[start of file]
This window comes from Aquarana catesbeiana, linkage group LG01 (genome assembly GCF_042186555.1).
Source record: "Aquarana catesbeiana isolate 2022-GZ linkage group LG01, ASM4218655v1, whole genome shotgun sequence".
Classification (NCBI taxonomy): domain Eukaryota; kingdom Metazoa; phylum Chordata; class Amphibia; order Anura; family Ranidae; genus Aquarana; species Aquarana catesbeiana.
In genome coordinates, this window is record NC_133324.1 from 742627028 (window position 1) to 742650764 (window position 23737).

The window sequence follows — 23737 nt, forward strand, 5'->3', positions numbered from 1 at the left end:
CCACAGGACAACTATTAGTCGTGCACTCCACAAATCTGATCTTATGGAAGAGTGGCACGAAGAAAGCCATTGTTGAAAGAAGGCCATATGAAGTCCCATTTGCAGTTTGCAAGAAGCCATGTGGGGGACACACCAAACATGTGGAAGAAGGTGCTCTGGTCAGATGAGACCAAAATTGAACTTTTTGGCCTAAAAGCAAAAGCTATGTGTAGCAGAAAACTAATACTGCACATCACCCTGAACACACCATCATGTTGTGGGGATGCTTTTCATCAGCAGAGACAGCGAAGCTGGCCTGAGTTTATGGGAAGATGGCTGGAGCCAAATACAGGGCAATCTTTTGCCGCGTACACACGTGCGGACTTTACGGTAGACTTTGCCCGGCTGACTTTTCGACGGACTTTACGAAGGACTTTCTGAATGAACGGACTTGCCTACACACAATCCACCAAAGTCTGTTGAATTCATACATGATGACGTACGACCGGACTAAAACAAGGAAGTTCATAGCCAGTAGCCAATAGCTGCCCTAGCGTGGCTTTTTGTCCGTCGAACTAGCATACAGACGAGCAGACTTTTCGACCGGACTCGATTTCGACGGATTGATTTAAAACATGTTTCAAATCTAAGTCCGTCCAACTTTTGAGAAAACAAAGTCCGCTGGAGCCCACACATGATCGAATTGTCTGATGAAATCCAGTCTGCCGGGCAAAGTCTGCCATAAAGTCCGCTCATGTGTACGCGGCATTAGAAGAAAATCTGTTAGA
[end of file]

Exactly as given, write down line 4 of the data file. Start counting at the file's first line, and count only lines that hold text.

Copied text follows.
In genome coordinates, this window is record NC_133324.1 from 742627028 (window position 1) to 742650764 (window position 23737).